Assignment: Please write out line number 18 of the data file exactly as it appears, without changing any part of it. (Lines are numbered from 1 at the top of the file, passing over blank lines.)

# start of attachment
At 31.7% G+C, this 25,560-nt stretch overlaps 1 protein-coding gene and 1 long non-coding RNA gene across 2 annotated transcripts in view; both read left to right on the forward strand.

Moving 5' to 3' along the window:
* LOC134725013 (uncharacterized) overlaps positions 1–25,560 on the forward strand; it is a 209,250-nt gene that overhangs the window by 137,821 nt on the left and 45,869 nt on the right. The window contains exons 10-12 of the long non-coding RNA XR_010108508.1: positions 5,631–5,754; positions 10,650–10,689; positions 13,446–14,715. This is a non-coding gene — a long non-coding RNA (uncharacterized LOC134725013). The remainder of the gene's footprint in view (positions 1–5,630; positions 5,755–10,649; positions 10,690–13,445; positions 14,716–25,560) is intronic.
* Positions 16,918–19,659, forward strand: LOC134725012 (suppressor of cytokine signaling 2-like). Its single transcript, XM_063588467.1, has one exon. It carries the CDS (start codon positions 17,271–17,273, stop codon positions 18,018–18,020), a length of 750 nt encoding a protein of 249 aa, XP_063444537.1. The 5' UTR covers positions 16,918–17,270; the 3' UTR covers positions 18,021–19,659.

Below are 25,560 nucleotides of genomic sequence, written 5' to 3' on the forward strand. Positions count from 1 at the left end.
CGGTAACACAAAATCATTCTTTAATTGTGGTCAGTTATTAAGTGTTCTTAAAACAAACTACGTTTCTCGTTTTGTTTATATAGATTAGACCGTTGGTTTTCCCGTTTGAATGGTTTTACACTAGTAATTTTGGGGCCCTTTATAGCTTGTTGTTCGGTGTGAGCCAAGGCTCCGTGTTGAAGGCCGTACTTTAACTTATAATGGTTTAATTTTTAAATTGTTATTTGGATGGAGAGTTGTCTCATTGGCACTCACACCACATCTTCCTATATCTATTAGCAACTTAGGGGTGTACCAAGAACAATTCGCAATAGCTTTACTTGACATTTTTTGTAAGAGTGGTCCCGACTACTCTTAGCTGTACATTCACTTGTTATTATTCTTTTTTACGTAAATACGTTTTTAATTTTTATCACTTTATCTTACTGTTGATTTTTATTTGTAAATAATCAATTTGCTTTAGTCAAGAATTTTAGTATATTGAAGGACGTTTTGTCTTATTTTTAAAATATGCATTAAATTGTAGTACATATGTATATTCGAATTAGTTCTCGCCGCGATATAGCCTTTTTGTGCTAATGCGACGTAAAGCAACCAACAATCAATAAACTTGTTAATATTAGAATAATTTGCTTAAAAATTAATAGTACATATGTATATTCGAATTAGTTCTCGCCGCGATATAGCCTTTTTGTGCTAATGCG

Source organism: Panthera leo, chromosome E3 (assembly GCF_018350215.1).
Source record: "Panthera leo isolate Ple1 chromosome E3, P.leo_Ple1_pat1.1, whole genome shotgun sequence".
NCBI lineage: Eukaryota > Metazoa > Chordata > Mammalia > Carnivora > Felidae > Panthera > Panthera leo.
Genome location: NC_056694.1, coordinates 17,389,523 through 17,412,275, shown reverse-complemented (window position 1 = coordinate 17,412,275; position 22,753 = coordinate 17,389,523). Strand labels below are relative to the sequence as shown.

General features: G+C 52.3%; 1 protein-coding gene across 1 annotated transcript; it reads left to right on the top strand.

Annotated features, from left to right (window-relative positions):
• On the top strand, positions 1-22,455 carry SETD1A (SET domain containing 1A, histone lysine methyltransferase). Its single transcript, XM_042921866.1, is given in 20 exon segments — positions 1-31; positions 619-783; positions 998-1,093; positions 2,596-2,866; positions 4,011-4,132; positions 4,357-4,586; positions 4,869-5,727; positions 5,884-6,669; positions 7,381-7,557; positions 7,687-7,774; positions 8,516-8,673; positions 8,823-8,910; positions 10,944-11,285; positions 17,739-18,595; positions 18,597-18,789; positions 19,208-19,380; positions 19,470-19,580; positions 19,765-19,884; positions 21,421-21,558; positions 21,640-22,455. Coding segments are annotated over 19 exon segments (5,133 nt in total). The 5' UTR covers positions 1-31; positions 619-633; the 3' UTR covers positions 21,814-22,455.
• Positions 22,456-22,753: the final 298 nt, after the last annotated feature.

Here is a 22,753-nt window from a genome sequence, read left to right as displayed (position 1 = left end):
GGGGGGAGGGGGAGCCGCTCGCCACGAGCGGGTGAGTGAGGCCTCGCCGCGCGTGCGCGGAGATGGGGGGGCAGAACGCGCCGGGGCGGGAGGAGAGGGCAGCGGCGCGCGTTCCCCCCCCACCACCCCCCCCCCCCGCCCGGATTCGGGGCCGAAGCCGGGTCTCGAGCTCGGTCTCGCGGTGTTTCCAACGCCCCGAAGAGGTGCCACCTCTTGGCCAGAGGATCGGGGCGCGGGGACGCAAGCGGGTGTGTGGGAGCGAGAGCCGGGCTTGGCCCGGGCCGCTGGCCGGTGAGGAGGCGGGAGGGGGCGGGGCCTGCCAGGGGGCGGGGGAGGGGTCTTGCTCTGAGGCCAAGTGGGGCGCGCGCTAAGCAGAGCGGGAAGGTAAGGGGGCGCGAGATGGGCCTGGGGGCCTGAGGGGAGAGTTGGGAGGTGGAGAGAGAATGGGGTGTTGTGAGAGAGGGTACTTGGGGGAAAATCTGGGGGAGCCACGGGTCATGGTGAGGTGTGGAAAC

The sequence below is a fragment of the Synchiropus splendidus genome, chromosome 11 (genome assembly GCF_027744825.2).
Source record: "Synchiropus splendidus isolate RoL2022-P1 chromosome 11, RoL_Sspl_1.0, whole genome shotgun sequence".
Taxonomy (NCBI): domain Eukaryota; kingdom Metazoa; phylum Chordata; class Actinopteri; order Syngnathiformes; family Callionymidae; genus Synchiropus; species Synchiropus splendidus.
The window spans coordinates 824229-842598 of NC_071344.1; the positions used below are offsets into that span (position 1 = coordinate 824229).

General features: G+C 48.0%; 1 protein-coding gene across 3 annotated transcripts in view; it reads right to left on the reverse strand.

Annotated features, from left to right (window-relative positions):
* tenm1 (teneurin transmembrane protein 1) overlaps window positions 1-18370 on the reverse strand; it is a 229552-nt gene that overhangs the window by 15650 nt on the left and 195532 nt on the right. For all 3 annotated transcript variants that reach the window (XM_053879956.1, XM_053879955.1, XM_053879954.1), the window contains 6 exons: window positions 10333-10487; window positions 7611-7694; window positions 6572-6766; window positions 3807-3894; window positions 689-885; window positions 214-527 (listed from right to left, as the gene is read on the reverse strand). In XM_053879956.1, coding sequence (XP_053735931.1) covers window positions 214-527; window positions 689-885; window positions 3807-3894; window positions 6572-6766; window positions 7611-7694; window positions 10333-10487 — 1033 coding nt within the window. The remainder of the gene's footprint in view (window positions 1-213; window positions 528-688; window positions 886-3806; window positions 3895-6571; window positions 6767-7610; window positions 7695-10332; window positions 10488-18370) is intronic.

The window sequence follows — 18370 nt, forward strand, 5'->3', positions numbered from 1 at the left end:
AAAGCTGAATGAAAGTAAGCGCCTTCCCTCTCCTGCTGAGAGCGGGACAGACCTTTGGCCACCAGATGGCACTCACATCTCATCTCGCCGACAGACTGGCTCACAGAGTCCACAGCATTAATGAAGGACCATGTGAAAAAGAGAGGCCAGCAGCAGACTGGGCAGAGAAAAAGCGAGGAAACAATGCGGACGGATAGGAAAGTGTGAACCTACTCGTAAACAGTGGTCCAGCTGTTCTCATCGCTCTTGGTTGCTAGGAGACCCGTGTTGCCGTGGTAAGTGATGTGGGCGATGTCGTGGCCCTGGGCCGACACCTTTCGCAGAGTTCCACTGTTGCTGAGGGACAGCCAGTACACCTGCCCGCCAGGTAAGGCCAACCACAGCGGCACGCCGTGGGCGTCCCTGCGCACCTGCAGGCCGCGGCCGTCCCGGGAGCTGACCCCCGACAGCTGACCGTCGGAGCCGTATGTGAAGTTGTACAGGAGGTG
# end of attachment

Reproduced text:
Source record: "Synchiropus splendidus isolate RoL2022-P1 chromosome 11, RoL_Sspl_1.0, whole genome shotgun sequence".